Calumet Montana Refining in Great Falls says it will spend nearly $200 million to convert some of its crude oil output into renewable diesel fuel processing, with plans to integrate local farms and ranches and produce 10,000 barrels of the new feedstock product per day starting in 2022.
A feedstock is renewable, biological material that can be used as a fuel, or converted to another form of fuel or energy product. Experts say that over time it will replace fossil-origin sources, such as oil, gas and coal, as fuel, according to sciencedirect.com.
The company says the renewable processing will begin next year with a soybean oil feedstock. The production will equate to 140 million gallons a year.
“This is an exceptional project that will allow us to lead the Montana energy transition,” the company stated. “Our renewable supplies are needed in Canada and the West Coast …”
The company announced in February it would produce renewable diesel by reconfiguring a hydrocracker while retaining the ability to run between 10,000-12,000 barrels a day of Western Canada Select crude.
"We believe Great Falls, which connects western agriculture with West Coast and Canadian clean product markets, presents one of the most compelling opportunities for Renewable Diesel production in North America," the company said at the time.
Ron Colwell, general manager for the Montana renewables project for Calumet Great Falls, said the refinery will be down for maintenance in April and will do much of the modifications and the start producing renewable feedstock soon after.
“It’s a cultural shift we have been seeing for probably a decade or two toward low-carbon fuels,” he said. “We see it as an energy transition we can be part of. It makes sense for Great Falls so we are excited. We are also excited for the potential impact for Montana agriculture. We really want to source our feedstock from local Montana farmers and ranchers, so that excites us as well.”
The fuel can be used in any diesel vehicle engine, Colwell said.
“This is good for the environment as it replaces fossil fuel carbon with renewable fuel carbon which comes from green sources such a vegetable oils and animal tallows and food waste products such as cooking oils,” he said.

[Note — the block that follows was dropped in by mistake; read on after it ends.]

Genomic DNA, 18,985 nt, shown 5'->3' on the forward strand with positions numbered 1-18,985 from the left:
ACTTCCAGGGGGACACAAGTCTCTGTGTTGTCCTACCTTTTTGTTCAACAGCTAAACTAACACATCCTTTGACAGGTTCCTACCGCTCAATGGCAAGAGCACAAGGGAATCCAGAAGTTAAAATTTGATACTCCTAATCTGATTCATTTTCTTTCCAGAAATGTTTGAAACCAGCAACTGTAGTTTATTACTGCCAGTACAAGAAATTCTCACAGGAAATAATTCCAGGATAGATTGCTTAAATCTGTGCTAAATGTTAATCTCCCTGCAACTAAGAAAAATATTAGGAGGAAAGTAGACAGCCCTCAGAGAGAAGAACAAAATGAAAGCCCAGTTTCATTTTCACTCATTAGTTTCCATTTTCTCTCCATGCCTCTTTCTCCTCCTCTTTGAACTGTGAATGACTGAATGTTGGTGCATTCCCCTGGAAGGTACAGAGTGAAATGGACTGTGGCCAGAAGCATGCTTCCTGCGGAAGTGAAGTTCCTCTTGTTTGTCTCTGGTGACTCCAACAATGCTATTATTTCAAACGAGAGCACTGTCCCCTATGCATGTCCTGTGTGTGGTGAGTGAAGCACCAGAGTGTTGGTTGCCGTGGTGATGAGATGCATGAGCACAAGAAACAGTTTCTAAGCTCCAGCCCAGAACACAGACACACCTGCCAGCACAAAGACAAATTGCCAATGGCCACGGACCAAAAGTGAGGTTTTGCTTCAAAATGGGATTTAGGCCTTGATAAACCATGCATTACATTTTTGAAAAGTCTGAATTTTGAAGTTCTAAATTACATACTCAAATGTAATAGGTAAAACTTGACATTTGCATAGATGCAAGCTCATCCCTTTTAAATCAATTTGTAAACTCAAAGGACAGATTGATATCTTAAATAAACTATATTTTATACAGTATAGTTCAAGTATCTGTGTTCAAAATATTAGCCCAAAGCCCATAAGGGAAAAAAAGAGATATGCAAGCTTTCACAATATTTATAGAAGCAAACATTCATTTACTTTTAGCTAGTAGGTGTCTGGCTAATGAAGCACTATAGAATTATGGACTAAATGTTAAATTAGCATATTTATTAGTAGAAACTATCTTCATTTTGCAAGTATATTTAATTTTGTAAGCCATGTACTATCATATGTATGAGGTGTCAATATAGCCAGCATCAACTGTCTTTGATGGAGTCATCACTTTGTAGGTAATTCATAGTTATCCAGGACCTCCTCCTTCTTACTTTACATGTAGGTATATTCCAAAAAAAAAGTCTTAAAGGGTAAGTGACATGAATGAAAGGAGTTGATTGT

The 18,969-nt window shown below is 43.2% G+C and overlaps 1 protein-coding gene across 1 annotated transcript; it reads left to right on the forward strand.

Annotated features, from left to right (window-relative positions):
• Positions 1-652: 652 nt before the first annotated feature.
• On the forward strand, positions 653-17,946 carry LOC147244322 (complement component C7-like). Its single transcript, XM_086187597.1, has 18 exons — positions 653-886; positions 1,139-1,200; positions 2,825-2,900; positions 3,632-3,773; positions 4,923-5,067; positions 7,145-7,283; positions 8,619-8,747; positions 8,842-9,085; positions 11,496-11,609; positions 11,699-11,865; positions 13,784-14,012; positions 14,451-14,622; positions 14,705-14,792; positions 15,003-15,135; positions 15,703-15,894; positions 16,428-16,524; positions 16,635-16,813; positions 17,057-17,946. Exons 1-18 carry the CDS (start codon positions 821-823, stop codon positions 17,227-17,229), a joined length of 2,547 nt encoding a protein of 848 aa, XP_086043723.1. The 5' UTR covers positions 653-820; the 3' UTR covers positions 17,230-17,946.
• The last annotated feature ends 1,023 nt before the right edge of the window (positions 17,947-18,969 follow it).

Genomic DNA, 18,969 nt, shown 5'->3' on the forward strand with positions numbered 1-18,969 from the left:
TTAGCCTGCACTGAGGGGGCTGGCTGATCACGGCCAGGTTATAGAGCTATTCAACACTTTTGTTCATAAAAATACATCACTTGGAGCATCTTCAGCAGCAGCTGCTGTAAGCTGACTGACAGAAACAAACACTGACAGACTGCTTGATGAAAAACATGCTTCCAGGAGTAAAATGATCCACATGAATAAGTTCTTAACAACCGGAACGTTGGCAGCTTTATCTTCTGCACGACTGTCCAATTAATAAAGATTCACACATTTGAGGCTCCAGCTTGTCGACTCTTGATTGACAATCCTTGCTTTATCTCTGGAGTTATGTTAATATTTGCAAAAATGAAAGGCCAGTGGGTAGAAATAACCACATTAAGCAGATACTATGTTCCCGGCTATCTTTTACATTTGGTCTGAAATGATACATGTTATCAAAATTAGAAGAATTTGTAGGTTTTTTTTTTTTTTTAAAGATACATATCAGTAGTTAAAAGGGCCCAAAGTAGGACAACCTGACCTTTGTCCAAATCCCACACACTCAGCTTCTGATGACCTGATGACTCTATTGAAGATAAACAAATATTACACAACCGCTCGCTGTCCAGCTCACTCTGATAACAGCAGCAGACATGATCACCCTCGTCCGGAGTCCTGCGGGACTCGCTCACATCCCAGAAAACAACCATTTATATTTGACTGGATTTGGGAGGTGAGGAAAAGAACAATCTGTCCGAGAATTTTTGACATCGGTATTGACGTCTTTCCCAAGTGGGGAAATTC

Great Falls will maintain fossil fuel processing, but will reduce that output with renewable, Colwell said.
“Overall, the facility stays the same size in processing capabilities, it just replaces some of our crude capacity with renewable capacity,” he said.
Colwell said the plant would also undergo some rail modifications as the new material will be coming in and out by train.
In 2016, it was reported the company has installed a mild hydrocracker (MHC) to convert gas oil to higher-value distillates. That hydrocracker will be reconfigured to enable production of the renewable diesel fuel.
Calumet has 190 employees directly with the company. He said under renewables, the staff growth would be “modest,” with five to 10 new employees.
“We are looking at growing our staffing in order to do this,” Colwell said. “We do see some growth by doing renewables, just with all the new regulatory efforts.”
The state Environmental Quality Council was in Great Falls on June 28, to hear a presentation on the project. Committee member Sen. Tom Jacobsen, D-Great Falls, sat in on that meeting.
“If this increases the income and viability of agriculture in the state, then I can’t think of anything better,” he said. Jacobsen added it could also create ancillary businesses and “would be fantastic for Montana.”
And Jacobsen also mentioned the advantages of moving to a cleaner-burning fuel.
Colwell said he did not expect a lot of pushback to the plan because the changes are about improving the impact on the environment. He said the company was reaching out to the public to hear local concerns and what can be done to alleviate them.
Assistant editor Phil Drake can be reached at 406-231-9021.